Technologies for collision warning and protection of workers on foot are generating a lot of interest from contractors, government agencies and labor groups. Several technologies are being refined to alert drivers of everything from fork lifts and dump trucks, to cranes and excavators when workers-on-foot are present. Tag Safety Systems, for example, is perfecting processing hardware to detect workers and alert drivers and operators
In addition to collision warning devices, future vehicle electronic safety systems are likely to include tip-over monitors, computer control of machine movement under heavy loads, vehicle status monitors, fleet management network connections, logistics and supply chain information systems, and other features. Such worker protection technologies will be provided as standard ‘original equipment’, which is likely to have much greater customer acceptance than ‘after market’ installations, since sensing, computing, and display hardware can be shared, cutting costs.
Energy Absorption Systems’ new trailer-mounted attenuator (TMA) protects workers from passing traffic while minimizing potential damage to the host construction vehicle, to which TMAs are traditionally directly attached. The SST Safe-Stop Truck Mounted Attenuator requires minimal modification to host vehicles. Should a collision occur, the unit’s steel support frame collapses and the aluminum cartridges crush to absorb the energy of impact, bringing the impacting vehicle to a controlled halt. Anti-rotational dampeners lock the TMA in place during an angled impact to minimize the possibility that the impacting vehicle will enter a work zone or adjacent lane(s).
A recent study by the Texas Transportation Institute (TTI) found that “highly portable positive protection technologies” are a cost effective means to protect workers when other types of portable concrete barrier (PCB) cannot be cost-effectively deployed for short-term projects. Barrier Systems has introduced the ArmorGuard Barrier, which uses a reinforced steel design to create a portable freestanding barrier designed for short term, short duration work zone applications. It consists of 8.5m (28-foot) sections with an integrated wheel assembly that can be raised and lowered with a built-in hand crank or optional compressed air system. With the wheels down, ArmorGuard can be easily moved to reconfigure the work zone and can even be towed or pulled slowly along the road during mobile construction operations.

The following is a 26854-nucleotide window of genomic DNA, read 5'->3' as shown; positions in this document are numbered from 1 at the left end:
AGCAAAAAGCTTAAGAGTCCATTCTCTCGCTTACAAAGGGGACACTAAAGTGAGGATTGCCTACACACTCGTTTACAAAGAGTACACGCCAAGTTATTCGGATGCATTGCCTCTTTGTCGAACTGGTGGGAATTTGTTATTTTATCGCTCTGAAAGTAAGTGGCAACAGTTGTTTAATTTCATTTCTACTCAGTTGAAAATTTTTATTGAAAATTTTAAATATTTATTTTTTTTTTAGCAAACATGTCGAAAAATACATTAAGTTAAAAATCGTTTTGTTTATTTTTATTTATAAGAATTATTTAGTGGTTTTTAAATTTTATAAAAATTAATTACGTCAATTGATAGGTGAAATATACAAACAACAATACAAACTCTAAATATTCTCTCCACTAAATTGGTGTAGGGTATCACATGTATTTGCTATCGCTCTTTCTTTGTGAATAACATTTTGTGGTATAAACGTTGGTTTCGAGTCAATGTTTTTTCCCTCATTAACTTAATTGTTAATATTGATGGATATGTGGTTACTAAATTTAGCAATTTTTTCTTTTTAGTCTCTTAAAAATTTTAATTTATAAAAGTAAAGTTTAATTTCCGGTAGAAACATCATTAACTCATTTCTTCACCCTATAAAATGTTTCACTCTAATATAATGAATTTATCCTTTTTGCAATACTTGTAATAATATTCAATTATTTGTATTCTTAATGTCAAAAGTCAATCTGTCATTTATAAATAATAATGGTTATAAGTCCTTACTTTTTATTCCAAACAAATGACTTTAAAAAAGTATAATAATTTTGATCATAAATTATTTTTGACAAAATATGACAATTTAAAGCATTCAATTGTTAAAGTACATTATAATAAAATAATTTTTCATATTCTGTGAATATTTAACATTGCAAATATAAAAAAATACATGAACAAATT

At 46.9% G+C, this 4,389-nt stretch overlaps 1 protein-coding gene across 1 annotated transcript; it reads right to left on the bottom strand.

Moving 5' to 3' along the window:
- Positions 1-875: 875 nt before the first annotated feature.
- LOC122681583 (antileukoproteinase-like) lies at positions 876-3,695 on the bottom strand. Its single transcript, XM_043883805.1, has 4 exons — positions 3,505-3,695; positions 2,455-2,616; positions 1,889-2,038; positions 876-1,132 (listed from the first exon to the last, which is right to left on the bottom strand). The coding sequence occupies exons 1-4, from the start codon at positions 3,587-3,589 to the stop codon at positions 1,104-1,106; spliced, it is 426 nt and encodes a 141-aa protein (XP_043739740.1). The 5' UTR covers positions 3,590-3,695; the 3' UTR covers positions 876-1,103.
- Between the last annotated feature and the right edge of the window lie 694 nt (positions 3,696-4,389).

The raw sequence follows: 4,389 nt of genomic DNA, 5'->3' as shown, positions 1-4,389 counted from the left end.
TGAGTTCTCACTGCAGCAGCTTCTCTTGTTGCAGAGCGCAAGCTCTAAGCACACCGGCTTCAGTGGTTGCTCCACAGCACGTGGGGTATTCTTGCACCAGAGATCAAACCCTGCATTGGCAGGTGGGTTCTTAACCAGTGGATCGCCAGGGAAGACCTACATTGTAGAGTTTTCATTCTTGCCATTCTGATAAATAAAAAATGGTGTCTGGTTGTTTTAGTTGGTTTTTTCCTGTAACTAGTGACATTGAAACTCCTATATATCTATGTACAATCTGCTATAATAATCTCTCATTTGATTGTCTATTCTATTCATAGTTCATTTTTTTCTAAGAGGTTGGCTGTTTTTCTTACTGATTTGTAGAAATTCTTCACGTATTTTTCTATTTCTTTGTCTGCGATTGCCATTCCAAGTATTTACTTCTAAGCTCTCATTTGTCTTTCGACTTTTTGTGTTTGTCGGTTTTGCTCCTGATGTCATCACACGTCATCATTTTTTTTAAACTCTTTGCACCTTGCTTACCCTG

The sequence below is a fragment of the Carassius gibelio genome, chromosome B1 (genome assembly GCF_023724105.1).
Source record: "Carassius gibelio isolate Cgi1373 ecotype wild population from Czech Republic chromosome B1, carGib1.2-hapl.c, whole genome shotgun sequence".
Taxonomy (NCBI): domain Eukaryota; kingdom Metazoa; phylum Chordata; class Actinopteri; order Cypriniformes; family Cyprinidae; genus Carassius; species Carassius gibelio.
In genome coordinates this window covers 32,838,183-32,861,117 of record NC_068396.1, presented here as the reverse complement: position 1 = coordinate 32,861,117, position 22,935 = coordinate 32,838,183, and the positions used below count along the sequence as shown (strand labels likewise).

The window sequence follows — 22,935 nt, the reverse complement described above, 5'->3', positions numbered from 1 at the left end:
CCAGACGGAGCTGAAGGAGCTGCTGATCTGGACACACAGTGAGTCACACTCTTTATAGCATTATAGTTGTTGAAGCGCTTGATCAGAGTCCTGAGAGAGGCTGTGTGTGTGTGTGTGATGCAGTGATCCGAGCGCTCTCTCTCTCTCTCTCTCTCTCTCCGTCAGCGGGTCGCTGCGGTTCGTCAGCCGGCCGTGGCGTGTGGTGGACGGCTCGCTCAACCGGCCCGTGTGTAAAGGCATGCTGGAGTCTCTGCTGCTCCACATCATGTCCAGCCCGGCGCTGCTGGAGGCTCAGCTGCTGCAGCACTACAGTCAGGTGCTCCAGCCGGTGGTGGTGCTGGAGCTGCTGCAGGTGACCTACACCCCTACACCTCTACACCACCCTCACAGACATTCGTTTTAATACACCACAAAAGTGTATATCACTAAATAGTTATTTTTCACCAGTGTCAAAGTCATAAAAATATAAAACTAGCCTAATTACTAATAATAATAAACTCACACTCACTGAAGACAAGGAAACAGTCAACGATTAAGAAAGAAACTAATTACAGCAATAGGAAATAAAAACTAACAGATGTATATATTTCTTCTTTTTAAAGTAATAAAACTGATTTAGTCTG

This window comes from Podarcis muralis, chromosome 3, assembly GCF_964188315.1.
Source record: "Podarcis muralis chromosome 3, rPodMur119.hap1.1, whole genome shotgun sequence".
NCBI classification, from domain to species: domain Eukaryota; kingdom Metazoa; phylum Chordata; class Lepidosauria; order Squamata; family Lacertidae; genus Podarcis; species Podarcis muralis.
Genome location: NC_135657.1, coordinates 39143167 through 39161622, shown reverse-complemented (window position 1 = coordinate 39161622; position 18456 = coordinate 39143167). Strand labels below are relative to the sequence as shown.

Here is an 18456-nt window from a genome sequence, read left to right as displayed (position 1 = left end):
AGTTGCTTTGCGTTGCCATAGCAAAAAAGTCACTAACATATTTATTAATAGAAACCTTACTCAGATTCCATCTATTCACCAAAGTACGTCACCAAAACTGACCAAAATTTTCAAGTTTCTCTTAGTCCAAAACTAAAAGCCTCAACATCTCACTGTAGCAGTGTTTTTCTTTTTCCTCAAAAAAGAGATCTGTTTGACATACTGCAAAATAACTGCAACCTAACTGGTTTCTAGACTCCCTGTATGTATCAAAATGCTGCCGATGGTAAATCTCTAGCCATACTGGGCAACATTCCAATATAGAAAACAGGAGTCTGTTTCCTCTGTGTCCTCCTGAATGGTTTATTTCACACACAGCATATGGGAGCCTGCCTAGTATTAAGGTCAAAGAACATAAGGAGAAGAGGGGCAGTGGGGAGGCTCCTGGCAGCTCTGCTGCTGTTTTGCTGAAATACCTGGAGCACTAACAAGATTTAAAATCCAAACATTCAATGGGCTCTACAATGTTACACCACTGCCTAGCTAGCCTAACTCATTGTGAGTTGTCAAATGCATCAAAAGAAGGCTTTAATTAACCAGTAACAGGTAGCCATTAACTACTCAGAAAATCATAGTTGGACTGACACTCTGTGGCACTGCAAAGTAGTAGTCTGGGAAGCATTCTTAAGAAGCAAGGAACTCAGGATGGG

Are these technologies effective?
Recent studies have demonstrated that the introduction of new technologies into roadway work zones are having a positive impact on motorists, with over 70% indicating they slow down when they see speed advisories. Furthermore, well over 50% of drivers opted to change their routes when they received messages about work zone-related delays, especially when the messages contained specific information about exits and alternative roads.
Roadway work zones have come a long way from the oily smudge pots and red flags of 30 years ago, thanks in large part to members of ARTBA’s Traffic Safety Industry Division. The transportation construction industry is continuously taking advantage of new technologies to improve mobility and safety for workers and all roadway users.
There's also a work zone intrusion alarm. Details here.
Cyd Gorman, marketing manager, Transpo Industries